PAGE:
An adult kinkajou weighs 1.4–4.6 kg (3–10 lb). The adult body length is 40–60 cm (16–24 in); in addition to body length, the tail length is 40–60 cm (16–24 in). The kinkajou's woolly fur consists of an outer coat of gold (or brownish-gray) overlapping a gray undercoat. It has large eyes and small ears. It also has short legs with five toes on each foot and sharp claws.
Kinkajous are sometimes called honey bears because they raid bees' nests. They use their long, skinny tongues to slurp honey from a hive, and also to remove insects like termites from their nests. Kinkajous also eat fruit and small mammals, which they snare with their nimble front paws and sharp claws. They roam and eat at night, and return each morning to sleep in previously used tree holes.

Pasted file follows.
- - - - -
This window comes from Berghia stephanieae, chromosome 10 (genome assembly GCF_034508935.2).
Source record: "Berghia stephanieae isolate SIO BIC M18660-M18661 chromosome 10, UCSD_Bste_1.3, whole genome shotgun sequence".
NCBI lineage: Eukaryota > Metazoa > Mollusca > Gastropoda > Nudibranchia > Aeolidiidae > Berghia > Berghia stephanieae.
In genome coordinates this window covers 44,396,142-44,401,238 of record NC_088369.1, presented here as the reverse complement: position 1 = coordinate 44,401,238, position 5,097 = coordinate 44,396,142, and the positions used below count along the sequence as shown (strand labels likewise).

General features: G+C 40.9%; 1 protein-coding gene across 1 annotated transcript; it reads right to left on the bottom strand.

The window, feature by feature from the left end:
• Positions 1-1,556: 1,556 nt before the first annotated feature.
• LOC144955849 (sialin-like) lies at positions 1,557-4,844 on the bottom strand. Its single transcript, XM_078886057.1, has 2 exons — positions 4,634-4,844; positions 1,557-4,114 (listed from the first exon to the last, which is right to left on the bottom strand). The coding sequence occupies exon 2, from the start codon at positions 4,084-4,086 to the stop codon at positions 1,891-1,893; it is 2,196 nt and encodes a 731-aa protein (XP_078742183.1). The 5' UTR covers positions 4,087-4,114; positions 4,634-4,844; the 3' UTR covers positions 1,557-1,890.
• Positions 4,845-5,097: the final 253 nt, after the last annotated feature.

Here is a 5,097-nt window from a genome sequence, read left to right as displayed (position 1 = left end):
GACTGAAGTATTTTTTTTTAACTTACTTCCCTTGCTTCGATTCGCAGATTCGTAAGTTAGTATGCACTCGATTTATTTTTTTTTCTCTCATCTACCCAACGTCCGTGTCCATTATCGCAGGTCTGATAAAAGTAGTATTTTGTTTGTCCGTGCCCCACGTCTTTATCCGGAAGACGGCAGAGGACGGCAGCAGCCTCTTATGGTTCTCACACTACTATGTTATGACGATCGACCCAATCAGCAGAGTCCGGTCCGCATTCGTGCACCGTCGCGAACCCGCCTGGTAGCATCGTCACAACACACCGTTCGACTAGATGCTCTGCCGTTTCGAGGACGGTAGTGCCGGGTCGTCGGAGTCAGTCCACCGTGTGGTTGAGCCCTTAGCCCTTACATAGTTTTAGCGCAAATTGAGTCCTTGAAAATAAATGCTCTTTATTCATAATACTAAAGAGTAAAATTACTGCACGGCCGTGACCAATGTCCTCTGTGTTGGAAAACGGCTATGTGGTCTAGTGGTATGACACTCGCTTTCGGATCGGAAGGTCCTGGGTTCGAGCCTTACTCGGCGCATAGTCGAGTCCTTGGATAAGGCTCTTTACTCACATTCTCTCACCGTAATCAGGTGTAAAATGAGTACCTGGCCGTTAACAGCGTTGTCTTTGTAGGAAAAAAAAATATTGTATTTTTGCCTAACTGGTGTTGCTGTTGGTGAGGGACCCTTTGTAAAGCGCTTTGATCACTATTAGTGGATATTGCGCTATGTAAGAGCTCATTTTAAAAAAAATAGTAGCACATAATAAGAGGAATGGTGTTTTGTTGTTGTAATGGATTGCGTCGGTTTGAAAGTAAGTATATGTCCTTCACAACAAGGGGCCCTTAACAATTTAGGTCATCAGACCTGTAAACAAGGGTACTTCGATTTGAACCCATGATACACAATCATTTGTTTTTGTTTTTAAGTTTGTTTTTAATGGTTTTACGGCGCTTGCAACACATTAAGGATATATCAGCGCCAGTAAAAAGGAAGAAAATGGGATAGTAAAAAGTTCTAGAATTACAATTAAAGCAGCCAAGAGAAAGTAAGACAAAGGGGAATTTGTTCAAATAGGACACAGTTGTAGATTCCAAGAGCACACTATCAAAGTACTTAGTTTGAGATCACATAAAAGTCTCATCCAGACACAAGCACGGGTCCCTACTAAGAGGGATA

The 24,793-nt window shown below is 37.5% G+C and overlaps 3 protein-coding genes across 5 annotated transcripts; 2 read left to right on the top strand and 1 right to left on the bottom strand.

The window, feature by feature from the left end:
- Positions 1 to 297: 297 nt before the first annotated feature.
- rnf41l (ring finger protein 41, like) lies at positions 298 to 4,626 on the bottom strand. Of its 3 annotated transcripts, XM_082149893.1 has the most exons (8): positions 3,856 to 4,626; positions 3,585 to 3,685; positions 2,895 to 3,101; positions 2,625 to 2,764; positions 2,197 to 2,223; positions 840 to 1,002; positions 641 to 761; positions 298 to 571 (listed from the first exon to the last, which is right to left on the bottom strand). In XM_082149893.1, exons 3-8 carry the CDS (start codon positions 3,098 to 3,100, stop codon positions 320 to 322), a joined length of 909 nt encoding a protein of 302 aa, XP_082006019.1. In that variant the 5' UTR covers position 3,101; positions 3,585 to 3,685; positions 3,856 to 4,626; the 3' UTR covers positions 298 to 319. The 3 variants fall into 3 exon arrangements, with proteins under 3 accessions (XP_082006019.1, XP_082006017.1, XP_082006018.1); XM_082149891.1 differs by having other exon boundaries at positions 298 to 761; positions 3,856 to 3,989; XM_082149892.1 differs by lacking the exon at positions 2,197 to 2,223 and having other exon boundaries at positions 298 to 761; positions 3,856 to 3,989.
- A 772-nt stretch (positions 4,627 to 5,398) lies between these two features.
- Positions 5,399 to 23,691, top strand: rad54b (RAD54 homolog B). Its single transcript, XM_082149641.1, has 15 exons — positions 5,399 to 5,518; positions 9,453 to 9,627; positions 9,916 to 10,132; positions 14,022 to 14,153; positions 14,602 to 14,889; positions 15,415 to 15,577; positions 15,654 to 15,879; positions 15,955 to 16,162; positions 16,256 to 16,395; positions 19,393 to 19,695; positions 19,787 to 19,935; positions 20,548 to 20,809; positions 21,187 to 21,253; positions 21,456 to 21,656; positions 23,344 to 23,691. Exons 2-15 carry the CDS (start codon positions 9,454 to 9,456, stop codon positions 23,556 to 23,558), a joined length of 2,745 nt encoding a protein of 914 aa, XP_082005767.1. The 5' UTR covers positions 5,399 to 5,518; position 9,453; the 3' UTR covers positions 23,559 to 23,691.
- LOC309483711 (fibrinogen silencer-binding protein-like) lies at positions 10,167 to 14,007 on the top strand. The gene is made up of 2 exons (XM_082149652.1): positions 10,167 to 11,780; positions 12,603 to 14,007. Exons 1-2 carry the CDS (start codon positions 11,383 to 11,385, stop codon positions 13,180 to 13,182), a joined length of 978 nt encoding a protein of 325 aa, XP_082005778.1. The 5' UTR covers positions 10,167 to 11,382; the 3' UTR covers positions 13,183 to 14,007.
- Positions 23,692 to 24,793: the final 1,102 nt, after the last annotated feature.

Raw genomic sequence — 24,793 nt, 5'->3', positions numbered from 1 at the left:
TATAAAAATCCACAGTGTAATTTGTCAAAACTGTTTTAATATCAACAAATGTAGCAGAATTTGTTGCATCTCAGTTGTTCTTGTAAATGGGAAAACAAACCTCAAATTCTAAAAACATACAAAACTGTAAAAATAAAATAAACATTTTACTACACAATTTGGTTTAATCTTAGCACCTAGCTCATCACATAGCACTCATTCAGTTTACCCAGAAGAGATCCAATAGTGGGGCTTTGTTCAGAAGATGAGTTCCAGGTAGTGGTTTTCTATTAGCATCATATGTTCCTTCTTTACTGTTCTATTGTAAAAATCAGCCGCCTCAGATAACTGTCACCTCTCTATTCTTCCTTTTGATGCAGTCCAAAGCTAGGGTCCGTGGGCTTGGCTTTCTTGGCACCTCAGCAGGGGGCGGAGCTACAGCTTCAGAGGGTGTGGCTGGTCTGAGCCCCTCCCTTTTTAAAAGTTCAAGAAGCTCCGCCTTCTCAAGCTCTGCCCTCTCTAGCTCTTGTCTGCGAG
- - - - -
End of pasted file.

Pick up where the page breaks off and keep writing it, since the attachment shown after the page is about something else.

Kinkajous form treetop groups and share social interactions such as reciprocal grooming. They are vocal animals—though seldom seen, they are often heard screeching and barking in the tropical forest canopy. Female kinkajous give birth to one offspring in spring or summer. The baby is born with its eyes shut and cannot see for a month. It develops quickly, however, and by the end of the second month, it is already able to hang upside down from its tail.